NEW YORK (AP) — Colman Domingo has a strong physical presence, an expressive face and soulful eyes. But his most graceful and powerful tool is his voice.
It can drop into a bone-chilling baritone, as in a pimp who speaks with a Nigerian accent. Janeca Bravo “Zola”. Or it can rise to a warm and cultured tempo Civil rights leader Bayard Rustin, in “Rustin”. In Steven Spielberg’s “Lincoln,” Domingo’s voice, as a Union soldier, is the first thing you hear.
Domingo himself isn’t sure when his voice became so echoey. Tracing it takes him back to his childhood, growing up as a self-described outsider — gay, awkward, and unsure of himself — in West Philadelphia. This sound didn’t exist 20 years ago, he says.
“At some point, as I grew up and became this person, comfortable in my own skin, my sexuality, my mind, my intentions, and who I was in the world, I think my voice evolved more,” Domingo says. “I don’t know that I ever had that voice before. All the resonance in my voice I can hear. There’s confidence. There’s a seriousness to it. “I’m hearing exactly what people are hearing now.”
People finally hear on Sunday. His performance in George C. Wolfe’s film “Rostin” — Domingo’s first time topping the bill — made the 53-year-old actor the favorite for a best actor Oscar nomination. It’s a brilliant, dazzling lead performance that channels all the complexities The march to Washington structural engineer.
Domingo also stars as El Cid, the abusive antagonist of “Violet” One of the most anticipated holiday releases. The roles couldn’t be more different. Throw in the hit fall festival “Ghani Ghani,” With Domingo starring alongside a cast of formerly incarcerated actors (A24 will release it in 2024), you get the full scope of what Domingo can do.
Years of struggle as a side player in service to others finally led to his turn in the spotlight.
“I started to feel like, ‘Okay, what happened, my God? What is my journey?’ “At some point, my journey looked like Bayard’s, and maybe that’s why I feel like we’re so close,” Domingo says. “You know, I’ve helped so many people get Oscars. “You have helped so many people find so much shine and love.”
In the wake of End of the actors’ strikeHe met Domingo recently at a Manhattan hotel overlooking Central Park. After months of being unable to promote this part of his life, he jumped right into late-night appearances, interviews and a screening of “Rustin” in Washington, with Barack and Michelle Obama, who… High ground production Produce the film. Domingo gathered a bunch of cold-weather clothes together and hopped on a plane from Los Angeles.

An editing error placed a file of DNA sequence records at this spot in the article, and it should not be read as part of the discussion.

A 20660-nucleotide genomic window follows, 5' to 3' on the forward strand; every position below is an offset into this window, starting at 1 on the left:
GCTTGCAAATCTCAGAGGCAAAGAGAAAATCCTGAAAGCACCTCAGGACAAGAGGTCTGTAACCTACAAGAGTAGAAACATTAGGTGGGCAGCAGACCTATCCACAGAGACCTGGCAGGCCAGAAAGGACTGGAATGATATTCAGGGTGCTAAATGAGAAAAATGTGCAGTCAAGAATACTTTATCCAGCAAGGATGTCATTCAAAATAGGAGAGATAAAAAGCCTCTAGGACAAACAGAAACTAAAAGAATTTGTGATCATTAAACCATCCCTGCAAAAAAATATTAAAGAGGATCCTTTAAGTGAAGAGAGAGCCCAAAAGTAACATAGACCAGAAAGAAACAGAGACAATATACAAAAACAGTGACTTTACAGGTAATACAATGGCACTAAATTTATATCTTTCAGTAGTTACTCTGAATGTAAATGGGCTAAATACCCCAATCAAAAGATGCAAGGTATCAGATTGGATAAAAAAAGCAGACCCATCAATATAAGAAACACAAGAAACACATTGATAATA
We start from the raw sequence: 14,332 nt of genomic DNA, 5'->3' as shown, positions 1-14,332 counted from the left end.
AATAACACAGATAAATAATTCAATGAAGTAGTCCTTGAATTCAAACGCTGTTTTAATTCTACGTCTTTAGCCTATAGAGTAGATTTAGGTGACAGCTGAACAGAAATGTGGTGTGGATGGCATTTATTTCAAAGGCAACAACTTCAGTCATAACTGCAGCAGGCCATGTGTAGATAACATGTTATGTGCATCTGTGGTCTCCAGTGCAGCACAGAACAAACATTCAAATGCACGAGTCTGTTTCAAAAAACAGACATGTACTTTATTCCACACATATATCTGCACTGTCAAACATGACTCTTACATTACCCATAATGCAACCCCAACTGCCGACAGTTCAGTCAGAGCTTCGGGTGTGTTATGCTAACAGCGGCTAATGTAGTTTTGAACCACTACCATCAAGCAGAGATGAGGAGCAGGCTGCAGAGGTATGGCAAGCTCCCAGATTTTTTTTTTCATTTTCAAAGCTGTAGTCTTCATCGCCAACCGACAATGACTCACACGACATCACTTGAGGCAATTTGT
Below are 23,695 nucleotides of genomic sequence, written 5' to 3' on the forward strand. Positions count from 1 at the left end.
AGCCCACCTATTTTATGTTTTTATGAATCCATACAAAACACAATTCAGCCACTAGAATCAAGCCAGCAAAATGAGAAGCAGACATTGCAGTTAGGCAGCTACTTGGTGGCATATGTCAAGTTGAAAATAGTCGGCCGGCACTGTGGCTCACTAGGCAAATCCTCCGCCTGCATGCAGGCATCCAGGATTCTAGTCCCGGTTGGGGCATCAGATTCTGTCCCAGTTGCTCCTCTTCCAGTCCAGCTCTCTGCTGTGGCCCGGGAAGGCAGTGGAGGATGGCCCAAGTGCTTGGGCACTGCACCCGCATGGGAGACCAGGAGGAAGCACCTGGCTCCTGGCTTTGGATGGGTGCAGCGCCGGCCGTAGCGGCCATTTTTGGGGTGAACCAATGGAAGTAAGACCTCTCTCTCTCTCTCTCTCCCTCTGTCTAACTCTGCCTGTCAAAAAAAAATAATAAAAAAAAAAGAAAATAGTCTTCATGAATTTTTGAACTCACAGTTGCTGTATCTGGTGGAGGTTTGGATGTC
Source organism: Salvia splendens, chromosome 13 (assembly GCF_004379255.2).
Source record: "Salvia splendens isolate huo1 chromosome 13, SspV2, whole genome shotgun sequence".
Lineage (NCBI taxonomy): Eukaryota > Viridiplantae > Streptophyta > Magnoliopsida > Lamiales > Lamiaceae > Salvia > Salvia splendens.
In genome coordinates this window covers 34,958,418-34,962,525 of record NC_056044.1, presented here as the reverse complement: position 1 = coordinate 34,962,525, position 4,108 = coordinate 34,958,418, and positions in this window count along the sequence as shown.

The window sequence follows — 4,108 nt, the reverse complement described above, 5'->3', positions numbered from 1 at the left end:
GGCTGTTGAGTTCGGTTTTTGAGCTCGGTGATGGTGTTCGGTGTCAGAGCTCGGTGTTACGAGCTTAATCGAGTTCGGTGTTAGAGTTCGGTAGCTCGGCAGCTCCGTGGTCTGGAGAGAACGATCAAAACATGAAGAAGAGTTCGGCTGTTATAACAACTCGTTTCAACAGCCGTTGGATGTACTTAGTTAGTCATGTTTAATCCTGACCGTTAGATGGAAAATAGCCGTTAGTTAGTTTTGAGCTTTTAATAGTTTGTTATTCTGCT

“Basically, I was shot out of a cannon,” he says with a smile.
Domingo, who was sincere and friendly in conversation, seemed like someone keenly aware that his hard-earned moment had finally arrived.
“I keep telling people I’m 54. Because it’s so unusual for it to happen now,” says Domingo (his birthday is Nov. 28). “Suddenly, after 32 years, it seems like the sun is shining in every corner of my career.” .
Domingo was raised in a working-class family by his mother and stepfather. Domingo’s father, after whom he was named, was not a part of his life. He didn’t start acting until he took an acting class at Temple University. In regional theatre, beginning in San Francisco, he honed the wide-ranging ability of the character actor.
“When I grew up, I never thought I would look at it so much. I think it liberated me,” Domingo says. “I know I can play a handsome man and an ugly man because I’m liberated. I can play anything. I don’t look at myself. I don’t take myself seriously. “I have a clown’s body.”
For The Color Purple director Blitz Bazaoli, Domingo belatedly became the leading man he was destined to be after years of more famous acting co-stars.